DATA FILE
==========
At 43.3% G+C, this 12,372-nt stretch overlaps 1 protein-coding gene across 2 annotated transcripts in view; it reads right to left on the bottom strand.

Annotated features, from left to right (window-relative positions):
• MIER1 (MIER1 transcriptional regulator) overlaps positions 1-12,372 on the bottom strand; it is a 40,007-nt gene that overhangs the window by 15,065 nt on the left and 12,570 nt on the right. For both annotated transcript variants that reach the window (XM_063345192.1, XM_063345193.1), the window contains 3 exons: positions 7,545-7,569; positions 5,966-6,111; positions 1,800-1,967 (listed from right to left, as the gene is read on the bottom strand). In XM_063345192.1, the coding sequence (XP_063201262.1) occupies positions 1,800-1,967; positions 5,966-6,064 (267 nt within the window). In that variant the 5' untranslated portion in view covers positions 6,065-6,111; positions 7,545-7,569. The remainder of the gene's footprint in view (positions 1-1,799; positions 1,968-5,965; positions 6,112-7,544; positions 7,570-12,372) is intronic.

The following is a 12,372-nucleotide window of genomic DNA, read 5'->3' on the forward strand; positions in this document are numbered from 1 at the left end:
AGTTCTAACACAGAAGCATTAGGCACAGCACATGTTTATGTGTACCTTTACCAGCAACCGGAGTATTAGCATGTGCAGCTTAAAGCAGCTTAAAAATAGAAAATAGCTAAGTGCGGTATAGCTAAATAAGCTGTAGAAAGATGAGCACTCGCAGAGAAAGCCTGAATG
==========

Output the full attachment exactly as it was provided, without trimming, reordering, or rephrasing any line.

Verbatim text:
At 43.3% G+C, this 12,372-nt stretch overlaps 1 protein-coding gene across 2 annotated transcripts in view; it reads right to left on the bottom strand.

Annotated features, from left to right (window-relative positions):
• MIER1 (MIER1 transcriptional regulator) overlaps positions 1-12,372 on the bottom strand; it is a 40,007-nt gene that overhangs the window by 15,065 nt on the left and 12,570 nt on the right. For both annotated transcript variants that reach the window (XM_063345192.1, XM_063345193.1), the window contains 3 exons: positions 7,545-7,569; positions 5,966-6,111; positions 1,800-1,967 (listed from right to left, as the gene is read on the bottom strand). In XM_063345192.1, the coding sequence (XP_063201262.1) occupies positions 1,800-1,967; positions 5,966-6,064 (267 nt within the window). In that variant the 5' untranslated portion in view covers positions 6,065-6,111; positions 7,545-7,569. The remainder of the gene's footprint in view (positions 1-1,799; positions 1,968-5,965; positions 6,112-7,544; positions 7,570-12,372) is intronic.

The following is a 12,372-nucleotide window of genomic DNA, read 5'->3' on the forward strand; positions in this document are numbered from 1 at the left end:
AGTTCTAACACAGAAGCATTAGGCACAGCACATGTTTATGTGTACCTTTACCAGCAACCGGAGTATTAGCATGTGCAGCTTAAAGCAGCTTAAAAATAGAAAATAGCTAAGTGCGGTATAGCTAAATAAGCTGTAGAAAGATGAGCACTCGCAGAGAAAGCCTGAATG